French Navy’s Suffren Nuclear Attack Submarine Performs First Dive

The French Navy’s first Barracuda-class nuclear-powered attack submarine, Suffren, has performed her first dive at sea, Minister for the Armed Forces Florence Parly announced.

The first dive for Suffren was conducted by the French defense procurement agency DGA (Direction générale de l’armement, “Directorate General of Armaments”).

DGA said in a statement that the sea trials and tests will last several months and will confirm the robustness and efficiency of the submarine before its delivery to the French Navy which is planned later this year.

Construction of Suffren began in 2007. The submarine was launched during a ceremony at Naval Group’s facility in Cherbourg, France on July 12 last year. The launching ceremony was attended by Emmanuel Macron, the French President, and Florence Parly, the Minister of the Armed Forces.

In December 2019, TechnicAtome and Naval Group performed the divergence of the nuclear reactor onboard the submarine.

Barracuda class (also called Suffren class after the lead ship of the class) is a class of nuclear-powered attack submarines (SSNs; French: Sous-marins nucléaires d’attaque, SNA) being developed for the French Navy.

Launched in 1998 by the French Defence Procurement Agency (DGA), the Barracuda program renews the Navy’s SSN component currently composed of six Rubis class SSNs commissioned from the early 1980s. The associated development contract was notified in December 2006.

Naval Group is the overall prime contractor of the submarine program and TechnicAtome is the prime contractor for the nuclear reactor. The French Defence Procurement Agency ( Direction générale de l’armement, DGA) is in charge of the overall program, with the Atomic Energy and Alternative Energies Commission (Commissariat à l’énergie atomique et aux énergies alternatives, CEA) for the nuclear reactor.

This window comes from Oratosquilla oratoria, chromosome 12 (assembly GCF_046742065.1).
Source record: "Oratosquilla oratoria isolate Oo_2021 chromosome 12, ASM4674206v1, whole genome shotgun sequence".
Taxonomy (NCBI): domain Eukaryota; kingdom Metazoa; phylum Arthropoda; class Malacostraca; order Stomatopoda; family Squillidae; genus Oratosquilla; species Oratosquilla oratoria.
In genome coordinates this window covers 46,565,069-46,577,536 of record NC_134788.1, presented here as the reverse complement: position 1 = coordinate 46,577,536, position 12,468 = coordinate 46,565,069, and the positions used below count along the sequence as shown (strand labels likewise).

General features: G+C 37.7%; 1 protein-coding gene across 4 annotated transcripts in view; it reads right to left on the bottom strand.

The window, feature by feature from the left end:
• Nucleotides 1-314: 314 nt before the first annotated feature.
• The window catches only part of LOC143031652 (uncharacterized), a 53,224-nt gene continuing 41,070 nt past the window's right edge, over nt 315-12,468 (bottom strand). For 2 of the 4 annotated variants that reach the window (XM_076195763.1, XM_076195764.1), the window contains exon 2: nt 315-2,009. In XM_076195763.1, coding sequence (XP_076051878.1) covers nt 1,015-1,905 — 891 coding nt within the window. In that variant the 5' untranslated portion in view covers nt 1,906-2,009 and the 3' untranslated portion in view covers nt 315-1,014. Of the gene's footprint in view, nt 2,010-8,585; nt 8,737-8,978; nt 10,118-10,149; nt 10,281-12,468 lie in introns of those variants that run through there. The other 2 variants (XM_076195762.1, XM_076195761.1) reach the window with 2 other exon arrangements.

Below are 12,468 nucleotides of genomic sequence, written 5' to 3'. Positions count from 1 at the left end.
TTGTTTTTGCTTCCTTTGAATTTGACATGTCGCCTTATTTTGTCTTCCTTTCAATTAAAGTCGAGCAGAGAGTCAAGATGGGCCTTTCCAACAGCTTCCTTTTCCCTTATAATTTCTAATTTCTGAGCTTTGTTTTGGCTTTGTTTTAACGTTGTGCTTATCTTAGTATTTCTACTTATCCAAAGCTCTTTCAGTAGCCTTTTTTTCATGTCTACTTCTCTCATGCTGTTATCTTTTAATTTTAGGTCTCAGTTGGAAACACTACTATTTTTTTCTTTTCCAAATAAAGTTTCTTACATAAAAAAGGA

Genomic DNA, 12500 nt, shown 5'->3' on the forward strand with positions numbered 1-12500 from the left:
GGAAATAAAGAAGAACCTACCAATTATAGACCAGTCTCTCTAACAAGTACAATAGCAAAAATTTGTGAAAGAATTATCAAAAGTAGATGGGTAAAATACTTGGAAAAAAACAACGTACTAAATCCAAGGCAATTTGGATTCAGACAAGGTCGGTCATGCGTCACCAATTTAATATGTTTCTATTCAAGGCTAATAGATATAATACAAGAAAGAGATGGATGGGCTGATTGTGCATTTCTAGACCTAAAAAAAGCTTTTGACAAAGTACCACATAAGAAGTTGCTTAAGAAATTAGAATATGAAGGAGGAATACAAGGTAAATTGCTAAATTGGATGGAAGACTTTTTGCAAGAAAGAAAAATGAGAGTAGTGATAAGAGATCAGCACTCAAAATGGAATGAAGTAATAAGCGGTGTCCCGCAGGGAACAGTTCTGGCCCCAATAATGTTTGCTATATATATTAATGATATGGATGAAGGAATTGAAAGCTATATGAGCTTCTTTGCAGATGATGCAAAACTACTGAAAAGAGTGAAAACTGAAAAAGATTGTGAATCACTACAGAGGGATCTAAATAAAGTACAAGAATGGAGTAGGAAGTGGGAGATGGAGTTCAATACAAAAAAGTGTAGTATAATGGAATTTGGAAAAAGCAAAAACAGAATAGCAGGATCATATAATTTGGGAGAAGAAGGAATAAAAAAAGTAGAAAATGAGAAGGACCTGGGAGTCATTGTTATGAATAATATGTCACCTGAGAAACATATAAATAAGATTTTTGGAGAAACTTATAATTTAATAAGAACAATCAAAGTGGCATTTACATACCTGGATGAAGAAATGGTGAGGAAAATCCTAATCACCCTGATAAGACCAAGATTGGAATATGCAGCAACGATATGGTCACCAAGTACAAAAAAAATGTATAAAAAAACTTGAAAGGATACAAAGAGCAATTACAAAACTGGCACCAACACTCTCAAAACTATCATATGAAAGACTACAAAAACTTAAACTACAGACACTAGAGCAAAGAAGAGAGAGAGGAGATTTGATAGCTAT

Barracuda SSNs will use technologies from the French Navy’s currently operational Triomphant-class nuclear-powered ballistic missile submarines (SSBNs), including pump-jet propulsion.

The submarines will have a length of 99 meters, a diameter of 8.8 meters, a surfaced displacement of 4,700 tonnes and an underwater displacement of 5,300 tonnes.

The boats will be powered by a 50MW K15 pressurized water reactor derived from the reactors on board the Triomphant-class SSBNs and Charles-de-Gaulle aircraft carrier. They will have two propulsion turbines, two turbo generators and two electric motors driving a single ducted propeller (pump-jet). The SSNs will have a maximum speed of about 25 knots and a maximum diving depth of more than 350 m.

The Barracuda-class submarines will be armed with torpedo-tube-launched cruise missile, MdCN (Missile de Croisière Naval, Naval Cruise Missile). MdCN is the sea-launched variant of the SCALP EG low-observable air-launched cruise missile (ALCM) developed by MBDA Missile Systems. The missile has an operational range of over 1,000 km (620 mi) and can be fired against strategic land targets.

The submarines will be also armed with F21 Artemis heavyweight torpedoes, Exocet SM39 Block2 anti-ship missiles and FG29 mines.

Barracudas will have a crew complement of 65. In support of special operations missions, they may also accommodate up to 12 commandos, while carrying their equipment in a dry deck shelter attached aft of the sail. The dry deck shelter will also allow the deployment of underwater vehicles.

The primary missions of the Barracuda-class vessels will include anti-surface and anti-submarine warfare (ASuW, ASW), land attack, intelligence gathering, crisis management and special operations missions.

The French Navy plans to have six SNA Barracuda in service by 2030 and the first four is scheduled to be delivered over the period of 2020-2025. Considering that the lifespan of Suffren type SSNs will be more than 35 years, these new submarines will serve the French Navy at least up to 2060, making it one of the major French weapon systems of this century.

French Navy Barracuda SSN
Rendering of a French Navy Barracuda-class nuclear-powered attack submarine (SSN). Credit: Naval Group.



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